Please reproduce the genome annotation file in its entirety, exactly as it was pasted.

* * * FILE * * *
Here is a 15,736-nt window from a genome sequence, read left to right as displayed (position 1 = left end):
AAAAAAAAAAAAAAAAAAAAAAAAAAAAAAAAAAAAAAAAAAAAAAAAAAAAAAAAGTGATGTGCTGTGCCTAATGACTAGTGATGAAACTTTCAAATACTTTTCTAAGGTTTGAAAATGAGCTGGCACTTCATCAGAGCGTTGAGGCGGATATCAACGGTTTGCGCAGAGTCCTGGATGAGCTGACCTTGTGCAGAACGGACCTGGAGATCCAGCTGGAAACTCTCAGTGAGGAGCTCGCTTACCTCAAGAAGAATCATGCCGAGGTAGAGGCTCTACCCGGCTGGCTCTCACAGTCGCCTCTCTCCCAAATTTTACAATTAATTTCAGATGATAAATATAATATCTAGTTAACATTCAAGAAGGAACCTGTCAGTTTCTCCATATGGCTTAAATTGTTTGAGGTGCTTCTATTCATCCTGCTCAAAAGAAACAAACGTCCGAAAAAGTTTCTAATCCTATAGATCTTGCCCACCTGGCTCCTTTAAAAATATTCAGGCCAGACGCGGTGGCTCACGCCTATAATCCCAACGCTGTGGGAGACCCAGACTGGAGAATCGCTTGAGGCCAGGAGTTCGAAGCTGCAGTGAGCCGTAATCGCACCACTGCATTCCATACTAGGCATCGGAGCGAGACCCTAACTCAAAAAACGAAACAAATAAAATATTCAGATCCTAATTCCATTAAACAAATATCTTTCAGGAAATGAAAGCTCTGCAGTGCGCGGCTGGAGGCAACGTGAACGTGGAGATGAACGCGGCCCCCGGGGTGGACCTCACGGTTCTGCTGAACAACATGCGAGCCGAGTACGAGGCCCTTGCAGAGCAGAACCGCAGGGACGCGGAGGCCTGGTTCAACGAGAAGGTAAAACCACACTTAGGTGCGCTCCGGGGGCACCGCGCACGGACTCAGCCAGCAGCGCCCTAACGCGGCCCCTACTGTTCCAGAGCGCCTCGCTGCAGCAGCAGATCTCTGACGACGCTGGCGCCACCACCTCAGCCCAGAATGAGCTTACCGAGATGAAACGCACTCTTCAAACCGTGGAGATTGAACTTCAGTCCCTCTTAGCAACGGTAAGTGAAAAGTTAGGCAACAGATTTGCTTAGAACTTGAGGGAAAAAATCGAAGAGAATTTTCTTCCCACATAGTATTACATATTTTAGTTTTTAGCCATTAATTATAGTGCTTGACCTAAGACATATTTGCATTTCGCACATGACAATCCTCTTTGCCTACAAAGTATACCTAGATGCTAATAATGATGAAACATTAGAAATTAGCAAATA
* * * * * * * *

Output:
Here is a 15,736-nt window from a genome sequence, read left to right as displayed (position 1 = left end):
AAAAAAAAAAAAAAAAAAAAAAAAAAAAAAAAAAAAAAAAAAAAAAAAAAAAAAAAGTGATGTGCTGTGCCTAATGACTAGTGATGAAACTTTCAAATACTTTTCTAAGGTTTGAAAATGAGCTGGCACTTCATCAGAGCGTTGAGGCGGATATCAACGGTTTGCGCAGAGTCCTGGATGAGCTGACCTTGTGCAGAACGGACCTGGAGATCCAGCTGGAAACTCTCAGTGAGGAGCTCGCTTACCTCAAGAAGAATCATGCCGAGGTAGAGGCTCTACCCGGCTGGCTCTCACAGTCGCCTCTCTCCCAAATTTTACAATTAATTTCAGATGATAAATATAATATCTAGTTAACATTCAAGAAGGAACCTGTCAGTTTCTCCATATGGCTTAAATTGTTTGAGGTGCTTCTATTCATCCTGCTCAAAAGAAACAAACGTCCGAAAAAGTTTCTAATCCTATAGATCTTGCCCACCTGGCTCCTTTAAAAATATTCAGGCCAGACGCGGTGGCTCACGCCTATAATCCCAACGCTGTGGGAGACCCAGACTGGAGAATCGCTTGAGGCCAGGAGTTCGAAGCTGCAGTGAGCCGTAATCGCACCACTGCATTCCATACTAGGCATCGGAGCGAGACCCTAACTCAAAAAACGAAACAAATAAAATATTCAGATCCTAATTCCATTAAACAAATATCTTTCAGGAAATGAAAGCTCTGCAGTGCGCGGCTGGAGGCAACGTGAACGTGGAGATGAACGCGGCCCCCGGGGTGGACCTCACGGTTCTGCTGAACAACATGCGAGCCGAGTACGAGGCCCTTGCAGAGCAGAACCGCAGGGACGCGGAGGCCTGGTTCAACGAGAAGGTAAAACCACACTTAGGTGCGCTCCGGGGGCACCGCGCACGGACTCAGCCAGCAGCGCCCTAACGCGGCCCCTACTGTTCCAGAGCGCCTCGCTGCAGCAGCAGATCTCTGACGACGCTGGCGCCACCACCTCAGCCCAGAATGAGCTTACCGAGATGAAACGCACTCTTCAAACCGTGGAGATTGAACTTCAGTCCCTCTTAGCAACGGTAAGTGAAAAGTTAGGCAACAGATTTGCTTAGAACTTGAGGGAAAAAATCGAAGAGAATTTTCTTCCCACATAGTATTACATATTTTAGTTTTTAGCCATTAATTATAGTGCTTGACCTAAGACATATTTGCATTTCGCACATGACAATCCTCTTTGCCTACAAAGTATACCTAGATGCTAATAATGATGAAACATTAGAAATTAGCAAATA